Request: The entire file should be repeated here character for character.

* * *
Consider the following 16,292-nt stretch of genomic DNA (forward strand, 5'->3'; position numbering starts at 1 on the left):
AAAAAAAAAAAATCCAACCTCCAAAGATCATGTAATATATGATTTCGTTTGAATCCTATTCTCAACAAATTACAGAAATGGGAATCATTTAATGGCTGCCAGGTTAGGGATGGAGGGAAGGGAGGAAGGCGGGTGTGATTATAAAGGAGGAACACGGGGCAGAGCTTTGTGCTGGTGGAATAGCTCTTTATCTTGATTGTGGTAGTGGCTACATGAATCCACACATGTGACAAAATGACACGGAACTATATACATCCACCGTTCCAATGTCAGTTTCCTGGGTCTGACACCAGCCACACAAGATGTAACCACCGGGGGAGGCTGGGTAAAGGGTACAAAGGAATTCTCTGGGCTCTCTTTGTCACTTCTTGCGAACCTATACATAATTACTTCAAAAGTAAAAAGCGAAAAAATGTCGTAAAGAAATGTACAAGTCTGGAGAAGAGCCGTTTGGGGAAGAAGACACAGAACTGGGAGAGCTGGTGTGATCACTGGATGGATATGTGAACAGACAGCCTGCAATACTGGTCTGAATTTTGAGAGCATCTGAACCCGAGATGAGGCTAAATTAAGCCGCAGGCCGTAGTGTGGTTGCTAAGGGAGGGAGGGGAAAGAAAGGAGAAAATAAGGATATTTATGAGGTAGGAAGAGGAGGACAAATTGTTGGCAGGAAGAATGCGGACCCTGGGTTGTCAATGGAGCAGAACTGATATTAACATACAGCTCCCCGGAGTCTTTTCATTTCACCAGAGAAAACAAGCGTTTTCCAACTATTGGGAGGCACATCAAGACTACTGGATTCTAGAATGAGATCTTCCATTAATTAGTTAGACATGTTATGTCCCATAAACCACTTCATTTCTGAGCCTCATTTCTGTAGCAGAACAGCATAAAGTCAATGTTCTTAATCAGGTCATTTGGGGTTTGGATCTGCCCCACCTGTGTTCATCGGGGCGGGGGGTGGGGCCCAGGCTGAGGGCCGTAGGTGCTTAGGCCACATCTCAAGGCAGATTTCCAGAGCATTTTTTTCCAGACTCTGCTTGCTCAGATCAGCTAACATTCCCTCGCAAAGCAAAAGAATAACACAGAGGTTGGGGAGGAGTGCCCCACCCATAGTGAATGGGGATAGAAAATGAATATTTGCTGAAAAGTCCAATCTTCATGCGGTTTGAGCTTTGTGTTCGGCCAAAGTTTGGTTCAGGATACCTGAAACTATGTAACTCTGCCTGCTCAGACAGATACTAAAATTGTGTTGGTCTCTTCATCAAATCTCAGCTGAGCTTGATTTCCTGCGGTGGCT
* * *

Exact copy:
Consider the following 16,292-nt stretch of genomic DNA (forward strand, 5'->3'; position numbering starts at 1 on the left):
AAAAAAAAAAAATCCAACCTCCAAAGATCATGTAATATATGATTTCGTTTGAATCCTATTCTCAACAAATTACAGAAATGGGAATCATTTAATGGCTGCCAGGTTAGGGATGGAGGGAAGGGAGGAAGGCGGGTGTGATTATAAAGGAGGAACACGGGGCAGAGCTTTGTGCTGGTGGAATAGCTCTTTATCTTGATTGTGGTAGTGGCTACATGAATCCACACATGTGACAAAATGACACGGAACTATATACATCCACCGTTCCAATGTCAGTTTCCTGGGTCTGACACCAGCCACACAAGATGTAACCACCGGGGGAGGCTGGGTAAAGGGTACAAAGGAATTCTCTGGGCTCTCTTTGTCACTTCTTGCGAACCTATACATAATTACTTCAAAAGTAAAAAGCGAAAAAATGTCGTAAAGAAATGTACAAGTCTGGAGAAGAGCCGTTTGGGGAAGAAGACACAGAACTGGGAGAGCTGGTGTGATCACTGGATGGATATGTGAACAGACAGCCTGCAATACTGGTCTGAATTTTGAGAGCATCTGAACCCGAGATGAGGCTAAATTAAGCCGCAGGCCGTAGTGTGGTTGCTAAGGGAGGGAGGGGAAAGAAAGGAGAAAATAAGGATATTTATGAGGTAGGAAGAGGAGGACAAATTGTTGGCAGGAAGAATGCGGACCCTGGGTTGTCAATGGAGCAGAACTGATATTAACATACAGCTCCCCGGAGTCTTTTCATTTCACCAGAGAAAACAAGCGTTTTCCAACTATTGGGAGGCACATCAAGACTACTGGATTCTAGAATGAGATCTTCCATTAATTAGTTAGACATGTTATGTCCCATAAACCACTTCATTTCTGAGCCTCATTTCTGTAGCAGAACAGCATAAAGTCAATGTTCTTAATCAGGTCATTTGGGGTTTGGATCTGCCCCACCTGTGTTCATCGGGGCGGGGGGTGGGGCCCAGGCTGAGGGCCGTAGGTGCTTAGGCCACATCTCAAGGCAGATTTCCAGAGCATTTTTTTCCAGACTCTGCTTGCTCAGATCAGCTAACATTCCCTCGCAAAGCAAAAGAATAACACAGAGGTTGGGGAGGAGTGCCCCACCCATAGTGAATGGGGATAGAAAATGAATATTTGCTGAAAAGTCCAATCTTCATGCGGTTTGAGCTTTGTGTTCGGCCAAAGTTTGGTTCAGGATACCTGAAACTATGTAACTCTGCCTGCTCAGACAGATACTAAAATTGTGTTGGTCTCTTCATCAAATCTCAGCTGAGCTTGATTTCCTGCGGTGGCT